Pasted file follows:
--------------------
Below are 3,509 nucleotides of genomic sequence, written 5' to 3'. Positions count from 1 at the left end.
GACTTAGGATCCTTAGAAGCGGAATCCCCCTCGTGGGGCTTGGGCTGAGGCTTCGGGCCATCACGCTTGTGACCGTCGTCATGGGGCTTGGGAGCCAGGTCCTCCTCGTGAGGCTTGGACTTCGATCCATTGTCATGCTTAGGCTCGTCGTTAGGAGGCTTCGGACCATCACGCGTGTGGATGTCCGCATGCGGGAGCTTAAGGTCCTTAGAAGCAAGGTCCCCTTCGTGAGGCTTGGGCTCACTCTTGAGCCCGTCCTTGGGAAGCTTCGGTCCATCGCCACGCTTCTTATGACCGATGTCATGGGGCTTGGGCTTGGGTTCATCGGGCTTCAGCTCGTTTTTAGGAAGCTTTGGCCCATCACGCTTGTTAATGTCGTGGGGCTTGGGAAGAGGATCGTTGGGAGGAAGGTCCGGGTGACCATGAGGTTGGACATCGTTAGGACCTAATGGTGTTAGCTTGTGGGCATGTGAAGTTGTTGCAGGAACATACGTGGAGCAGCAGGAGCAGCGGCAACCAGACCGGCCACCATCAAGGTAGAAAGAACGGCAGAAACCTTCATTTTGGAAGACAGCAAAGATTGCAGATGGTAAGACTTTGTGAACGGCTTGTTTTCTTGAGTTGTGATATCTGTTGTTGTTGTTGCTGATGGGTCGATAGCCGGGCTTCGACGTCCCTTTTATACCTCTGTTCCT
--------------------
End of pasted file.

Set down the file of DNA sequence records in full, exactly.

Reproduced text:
Below are 3,509 nucleotides of genomic sequence, written 5' to 3'. Positions count from 1 at the left end.
GACTTAGGATCCTTAGAAGCGGAATCCCCCTCGTGGGGCTTGGGCTGAGGCTTCGGGCCATCACGCTTGTGACCGTCGTCATGGGGCTTGGGAGCCAGGTCCTCCTCGTGAGGCTTGGACTTCGATCCATTGTCATGCTTAGGCTCGTCGTTAGGAGGCTTCGGACCATCACGCGTGTGGATGTCCGCATGCGGGAGCTTAAGGTCCTTAGAAGCAAGGTCCCCTTCGTGAGGCTTGGGCTCACTCTTGAGCCCGTCCTTGGGAAGCTTCGGTCCATCGCCACGCTTCTTATGACCGATGTCATGGGGCTTGGGCTTGGGTTCATCGGGCTTCAGCTCGTTTTTAGGAAGCTTTGGCCCATCACGCTTGTTAATGTCGTGGGGCTTGGGAAGAGGATCGTTGGGAGGAAGGTCCGGGTGACCATGAGGTTGGACATCGTTAGGACCTAATGGTGTTAGCTTGTGGGCATGTGAAGTTGTTGCAGGAACATACGTGGAGCAGCAGGAGCAGCGGCAACCAGACCGGCCACCATCAAGGTAGAAAGAACGGCAGAAACCTTCATTTTGGAAGACAGCAAAGATTGCAGATGGTAAGACTTTGTGAACGGCTTGTTTTCTTGAGTTGTGATATCTGTTGTTGTTGTTGCTGATGGGTCGATAGCCGGGCTTCGACGTCCCTTTTATACCTCTGTTCCT